We’re told we’re living in the golden age of television. The likes of Netflix, Amazon and Disney are filling our screens with top quality entertainment. Cinemas and screening apps are also full of superheroes and stylish thrillers – and Josh is one of the people who gets them there.
An insurance broker specialising in the production of films and television programmes, Josh helps predominantly UK-based independent film-makers protect themselves against the risks they face.
“A big element is the production itself,” Josh explains. “For example, we help to protect against accidents that might damage equipment, injure cast members, or affect the crew or members of the public. We’ll also protect against expensive unexpected delays and provide things like travel insurance and motor insurance.”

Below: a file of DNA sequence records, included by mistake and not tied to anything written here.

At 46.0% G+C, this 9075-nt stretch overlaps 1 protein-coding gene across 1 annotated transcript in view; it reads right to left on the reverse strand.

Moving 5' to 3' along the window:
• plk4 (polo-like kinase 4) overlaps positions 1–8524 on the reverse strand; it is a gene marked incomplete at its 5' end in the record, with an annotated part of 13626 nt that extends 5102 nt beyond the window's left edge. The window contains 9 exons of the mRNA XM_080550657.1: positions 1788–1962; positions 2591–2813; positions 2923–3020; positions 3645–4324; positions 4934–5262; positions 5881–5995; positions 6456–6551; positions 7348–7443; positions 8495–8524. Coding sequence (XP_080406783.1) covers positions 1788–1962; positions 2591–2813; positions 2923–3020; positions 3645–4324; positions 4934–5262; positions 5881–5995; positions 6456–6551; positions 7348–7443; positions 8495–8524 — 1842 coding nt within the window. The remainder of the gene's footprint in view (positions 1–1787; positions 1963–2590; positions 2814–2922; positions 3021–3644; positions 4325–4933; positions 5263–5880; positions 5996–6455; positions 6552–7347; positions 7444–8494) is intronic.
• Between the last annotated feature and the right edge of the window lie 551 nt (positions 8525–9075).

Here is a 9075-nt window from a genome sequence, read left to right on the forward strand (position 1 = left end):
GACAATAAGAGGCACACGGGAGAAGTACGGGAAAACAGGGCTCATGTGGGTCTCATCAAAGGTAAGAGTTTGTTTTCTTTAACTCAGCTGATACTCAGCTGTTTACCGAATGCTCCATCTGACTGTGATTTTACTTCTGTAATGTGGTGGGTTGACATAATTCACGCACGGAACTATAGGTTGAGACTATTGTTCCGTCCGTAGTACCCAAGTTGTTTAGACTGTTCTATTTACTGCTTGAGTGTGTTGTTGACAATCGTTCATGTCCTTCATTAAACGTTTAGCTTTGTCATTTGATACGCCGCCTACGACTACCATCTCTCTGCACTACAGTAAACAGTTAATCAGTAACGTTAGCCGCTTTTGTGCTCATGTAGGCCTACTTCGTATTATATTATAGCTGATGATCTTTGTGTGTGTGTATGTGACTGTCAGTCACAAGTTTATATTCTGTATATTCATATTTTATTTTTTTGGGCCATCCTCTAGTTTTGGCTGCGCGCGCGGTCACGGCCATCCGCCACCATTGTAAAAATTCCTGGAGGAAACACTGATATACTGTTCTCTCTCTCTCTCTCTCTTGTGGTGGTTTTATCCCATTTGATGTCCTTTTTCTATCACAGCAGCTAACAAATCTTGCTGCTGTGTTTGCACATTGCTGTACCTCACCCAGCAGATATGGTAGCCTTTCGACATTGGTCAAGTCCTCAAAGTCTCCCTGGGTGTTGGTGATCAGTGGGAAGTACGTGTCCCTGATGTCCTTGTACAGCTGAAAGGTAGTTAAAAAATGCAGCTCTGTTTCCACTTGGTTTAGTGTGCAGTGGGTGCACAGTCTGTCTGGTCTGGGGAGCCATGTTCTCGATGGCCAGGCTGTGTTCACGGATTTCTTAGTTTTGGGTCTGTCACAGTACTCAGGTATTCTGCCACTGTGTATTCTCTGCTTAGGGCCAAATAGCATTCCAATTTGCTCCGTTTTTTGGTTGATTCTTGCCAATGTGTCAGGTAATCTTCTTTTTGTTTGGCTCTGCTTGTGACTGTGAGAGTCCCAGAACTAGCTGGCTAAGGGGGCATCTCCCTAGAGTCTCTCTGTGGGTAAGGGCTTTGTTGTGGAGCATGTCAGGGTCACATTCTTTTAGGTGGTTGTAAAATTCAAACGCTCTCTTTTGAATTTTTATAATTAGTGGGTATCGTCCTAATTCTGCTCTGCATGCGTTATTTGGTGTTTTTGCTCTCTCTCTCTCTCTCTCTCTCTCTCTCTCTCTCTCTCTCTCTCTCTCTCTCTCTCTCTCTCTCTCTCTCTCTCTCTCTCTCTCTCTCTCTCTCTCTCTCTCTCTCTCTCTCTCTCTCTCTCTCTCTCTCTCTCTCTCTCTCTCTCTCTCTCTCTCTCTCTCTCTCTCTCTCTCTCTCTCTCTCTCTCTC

Following a first job in a guitar shop, Josh started in the insurance industry aged 25 working for insurer Chubb in Brentwood, Essex reviewing old policy documents. From this role which Josh describes as “a bit dry”, his manager offered him a new role as an underwriting assistant in London. Josh took it, then was asked to fill in on the insurer’s events and entertainment team which was an eye-opener for him. “This seemed more interesting,” Josh recalls. “As I had a music and arts background, I felt a lot more connected.”
When a former colleague mentioned there was a vacancy in broker Tysers’ film and television team, Josh jumped at the chance and has never looked back. “There’s a lot of last-minute stuff to deal with,” he says. “Unlike big companies, we don’t expect creative people to have in-depth knowledge of insurance. It’s not their job.”
Most days, Josh begins by checking his clients’ call sheets – their daily schedules – to see if any stunts are being performed and a risk assessment is needed. After checking his emails, he seeks insurance for clients who need it and checks if any cast members need to complete medical forms. Finally, he’ll review the next day’s schedules.
“Sometimes you might get to visit a set or go to an industry event. Some of my colleagues have been to screenings and you might get to see your name in a film’s credits – albeit a long way down the list.”